"Orcs shamans would totally have their own private latrines!"
Burning Wheel uses this to good effect, making it the explicit method for using knowledge skills. (BW has another stat, 'Circles', that lets players propose plausible NPCs the same way, one of the killer apps of the game).

Many play groups do this informally without thinking about it much, with players asking leading questions, "Well, does the Bishop use some kind of washer woman I might know?" or observer-players lobbing in suggestions from the peanut gallery that the GM uses as inspiration (sometimes covertly, sometimes openly).

e) As seen at some Dungeon World tables, one option is to let players propose anything. Even things relating to NPC factions that have just been discovered by the party.

f) Create the lore together, perhaps using a structured procedure like a game of Microscope or The Quiet Year. This will create a group who is super-familiar with the material and deeply invested in it (because they invented most of it), at the cost that you control very little of it. (You could ask that they stick to certain parameters.)

What have I missed?

Saturday, 3 October 2015

Making Knowledge Valuable

This is a half-formed idea with potential.

Nearly a year ago I wrote about red herrings in dungeon dressing, and how room/area descriptions can instead be useful if they give players knowledge about what's going on in the dungeon.

Reconnoitering the Shrine of Woe

Let's say that the party has committed to taking down the Shrine of Woe - it's a blight on the landscape, disgorging troublesome beasties almost monthly, etc. etc.

They don't know what's there, but rather than go kick in the door and go toe to toe with whatever it is, they equip themselves for a long journey, to tour all the little marshlands villages to see what can be learned about the Shrine.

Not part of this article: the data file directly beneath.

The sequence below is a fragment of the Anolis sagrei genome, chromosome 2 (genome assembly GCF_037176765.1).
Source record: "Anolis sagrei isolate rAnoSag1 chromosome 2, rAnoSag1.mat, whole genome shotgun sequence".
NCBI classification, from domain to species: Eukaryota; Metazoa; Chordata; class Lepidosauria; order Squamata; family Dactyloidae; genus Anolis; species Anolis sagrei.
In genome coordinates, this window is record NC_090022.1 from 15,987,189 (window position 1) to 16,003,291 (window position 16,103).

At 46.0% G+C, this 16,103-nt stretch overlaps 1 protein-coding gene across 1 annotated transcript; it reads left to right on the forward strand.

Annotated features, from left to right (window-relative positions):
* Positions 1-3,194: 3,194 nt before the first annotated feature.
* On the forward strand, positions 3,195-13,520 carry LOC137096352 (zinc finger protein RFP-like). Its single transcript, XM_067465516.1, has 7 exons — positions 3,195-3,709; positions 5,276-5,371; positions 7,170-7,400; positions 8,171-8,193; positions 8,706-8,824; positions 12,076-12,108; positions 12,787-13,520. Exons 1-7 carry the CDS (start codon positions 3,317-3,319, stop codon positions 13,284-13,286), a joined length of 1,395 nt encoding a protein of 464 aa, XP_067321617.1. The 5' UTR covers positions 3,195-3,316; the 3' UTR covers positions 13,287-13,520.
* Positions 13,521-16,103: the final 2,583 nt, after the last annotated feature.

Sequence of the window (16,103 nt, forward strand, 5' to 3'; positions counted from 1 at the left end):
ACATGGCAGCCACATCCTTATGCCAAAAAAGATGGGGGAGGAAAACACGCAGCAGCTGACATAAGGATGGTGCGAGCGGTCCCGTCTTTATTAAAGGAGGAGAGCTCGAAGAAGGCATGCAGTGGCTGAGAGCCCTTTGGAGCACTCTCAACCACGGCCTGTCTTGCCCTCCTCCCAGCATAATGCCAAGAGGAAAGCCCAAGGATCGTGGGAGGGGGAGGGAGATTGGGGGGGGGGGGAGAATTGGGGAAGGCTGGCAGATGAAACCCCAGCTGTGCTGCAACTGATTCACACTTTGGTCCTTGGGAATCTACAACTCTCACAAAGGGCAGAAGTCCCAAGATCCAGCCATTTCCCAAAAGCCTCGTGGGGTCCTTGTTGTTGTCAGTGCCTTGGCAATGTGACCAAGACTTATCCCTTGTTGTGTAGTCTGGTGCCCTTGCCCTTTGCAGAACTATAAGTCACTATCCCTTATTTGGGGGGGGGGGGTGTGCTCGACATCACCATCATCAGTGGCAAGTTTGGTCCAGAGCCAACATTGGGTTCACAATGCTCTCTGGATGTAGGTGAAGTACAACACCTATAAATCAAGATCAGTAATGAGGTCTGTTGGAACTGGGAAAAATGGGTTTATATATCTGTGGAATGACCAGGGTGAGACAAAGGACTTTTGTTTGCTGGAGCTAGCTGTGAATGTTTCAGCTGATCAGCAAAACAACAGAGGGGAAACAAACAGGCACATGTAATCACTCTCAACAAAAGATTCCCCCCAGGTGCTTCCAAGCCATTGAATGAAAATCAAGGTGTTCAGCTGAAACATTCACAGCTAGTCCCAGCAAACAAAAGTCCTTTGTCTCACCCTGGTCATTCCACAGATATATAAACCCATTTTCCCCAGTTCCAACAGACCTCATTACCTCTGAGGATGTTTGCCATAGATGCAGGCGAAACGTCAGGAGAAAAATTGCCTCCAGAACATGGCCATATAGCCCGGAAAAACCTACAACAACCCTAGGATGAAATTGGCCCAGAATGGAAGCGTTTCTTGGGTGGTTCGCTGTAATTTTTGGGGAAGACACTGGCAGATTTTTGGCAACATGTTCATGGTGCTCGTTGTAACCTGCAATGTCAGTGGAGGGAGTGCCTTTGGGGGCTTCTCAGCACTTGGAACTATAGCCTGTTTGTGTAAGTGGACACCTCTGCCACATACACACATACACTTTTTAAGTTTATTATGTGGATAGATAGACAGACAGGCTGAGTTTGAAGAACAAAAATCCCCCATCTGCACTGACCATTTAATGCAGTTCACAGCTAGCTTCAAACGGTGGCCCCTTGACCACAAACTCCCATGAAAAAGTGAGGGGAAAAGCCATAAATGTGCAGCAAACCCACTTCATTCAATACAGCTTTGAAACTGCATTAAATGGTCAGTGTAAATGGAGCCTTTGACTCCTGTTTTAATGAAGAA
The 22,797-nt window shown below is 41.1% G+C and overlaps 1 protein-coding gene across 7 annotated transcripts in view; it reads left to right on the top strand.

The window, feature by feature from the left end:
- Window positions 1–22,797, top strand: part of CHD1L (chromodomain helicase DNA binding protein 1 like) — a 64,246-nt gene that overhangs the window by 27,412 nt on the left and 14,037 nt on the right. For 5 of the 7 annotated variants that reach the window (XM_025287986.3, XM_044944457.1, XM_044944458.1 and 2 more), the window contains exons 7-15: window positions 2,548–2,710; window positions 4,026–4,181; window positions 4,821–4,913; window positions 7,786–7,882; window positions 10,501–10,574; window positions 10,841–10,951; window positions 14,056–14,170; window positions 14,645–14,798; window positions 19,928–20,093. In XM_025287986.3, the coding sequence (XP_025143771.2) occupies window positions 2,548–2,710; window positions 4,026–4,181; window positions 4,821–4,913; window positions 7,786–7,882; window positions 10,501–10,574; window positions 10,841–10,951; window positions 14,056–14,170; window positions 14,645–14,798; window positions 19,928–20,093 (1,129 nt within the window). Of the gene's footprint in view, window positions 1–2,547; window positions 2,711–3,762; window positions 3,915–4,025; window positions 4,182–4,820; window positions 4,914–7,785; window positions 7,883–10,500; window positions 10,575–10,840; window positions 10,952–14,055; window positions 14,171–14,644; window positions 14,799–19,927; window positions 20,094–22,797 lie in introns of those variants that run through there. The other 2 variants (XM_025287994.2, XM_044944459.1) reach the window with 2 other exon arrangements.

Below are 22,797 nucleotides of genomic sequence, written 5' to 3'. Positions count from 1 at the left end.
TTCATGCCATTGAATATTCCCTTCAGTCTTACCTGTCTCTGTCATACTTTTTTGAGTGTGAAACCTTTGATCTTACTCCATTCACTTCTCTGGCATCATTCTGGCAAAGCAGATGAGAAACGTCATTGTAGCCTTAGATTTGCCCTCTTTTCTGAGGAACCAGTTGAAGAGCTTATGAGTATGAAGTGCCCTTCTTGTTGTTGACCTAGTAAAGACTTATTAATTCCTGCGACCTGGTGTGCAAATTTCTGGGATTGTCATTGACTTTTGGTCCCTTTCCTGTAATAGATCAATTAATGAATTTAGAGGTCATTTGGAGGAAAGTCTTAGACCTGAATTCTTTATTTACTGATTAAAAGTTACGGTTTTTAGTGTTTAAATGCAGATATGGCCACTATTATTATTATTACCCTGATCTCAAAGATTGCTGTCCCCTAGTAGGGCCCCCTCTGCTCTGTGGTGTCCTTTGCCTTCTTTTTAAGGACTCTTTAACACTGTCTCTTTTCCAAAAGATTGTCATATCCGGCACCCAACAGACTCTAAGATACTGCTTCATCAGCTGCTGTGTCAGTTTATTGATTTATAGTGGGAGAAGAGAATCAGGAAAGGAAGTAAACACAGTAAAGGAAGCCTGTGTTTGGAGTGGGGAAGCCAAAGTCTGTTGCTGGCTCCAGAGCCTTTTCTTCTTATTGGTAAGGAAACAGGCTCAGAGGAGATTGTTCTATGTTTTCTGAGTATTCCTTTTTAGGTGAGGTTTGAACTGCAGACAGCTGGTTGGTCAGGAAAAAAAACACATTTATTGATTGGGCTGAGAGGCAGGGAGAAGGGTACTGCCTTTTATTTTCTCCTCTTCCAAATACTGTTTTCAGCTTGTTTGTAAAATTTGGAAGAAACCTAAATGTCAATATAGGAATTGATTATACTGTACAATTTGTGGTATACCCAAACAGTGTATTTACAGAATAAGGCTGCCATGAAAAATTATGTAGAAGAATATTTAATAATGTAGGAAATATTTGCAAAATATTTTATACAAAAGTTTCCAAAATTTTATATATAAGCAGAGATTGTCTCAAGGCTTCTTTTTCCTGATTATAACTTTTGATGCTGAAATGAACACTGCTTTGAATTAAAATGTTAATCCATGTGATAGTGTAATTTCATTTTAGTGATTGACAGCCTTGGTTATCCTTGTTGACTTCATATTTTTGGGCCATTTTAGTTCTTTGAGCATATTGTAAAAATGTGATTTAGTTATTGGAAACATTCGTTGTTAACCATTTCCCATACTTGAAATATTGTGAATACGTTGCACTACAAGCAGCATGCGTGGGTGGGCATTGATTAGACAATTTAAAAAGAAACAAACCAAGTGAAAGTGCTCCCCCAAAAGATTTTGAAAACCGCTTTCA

They then plan out a second and third missions to do recon - one approaching the Shrine from the west, another from the east, to scout out the lands around that place before planning a fourth and final journey to assault the Shrine directly.

In a linear campaign, making this happen is easy: you just structure the chapters of the pre-planned adventure accordingly, but I've never seen this happen organically in a campaign.

If you have, I'd love to hear your tale!

Until then, here's my ideas for ways to bring this about.

Some Principles of Valuable Knowledge

  1. Danger is distributed unevenly
  2. There are hidden exploits
  3. Rewards are distributed unevenly
  4. There are clues that explain the layout
  5. Preparation involves trade-offs

Uneven, Hidden Dangers

Danger varies wildly - some areas are safe, while other areas nearby are downright lethal. Much of this isn't obvious. Monsters have horrible, non-obvious powers - infection, curses, leap attacks.
  • They are warded off by certain preparations or weapons
  • They are dangerous unless unusual preparations are made
  • They inflict harm that requires unusual treatment
Consequences might spring, trap-like, from innocuous sources. You ambush a small pack of goblins, but reinforcements boil out of every hole in the ground for miles. Deadly things are sleeping in caves, but awaken with determination to punish any who have disturbed them.

Potential allies are easily offended, and have unadvertised cravings and needs.

There Might be a Way..

On the other hand, there are exploits. Monsters have hidden weaknesses. Sites have solid defenses, but hidden access.

There's a long, winding canyon through Jutland that keeps off the worst of the sun and stops the orc ridge-scouts from ever spotting you. Morton villagers know a dry path through the Gormarl. Water shades can't stand the taste of vinegar, so sprinkle some in your footprints.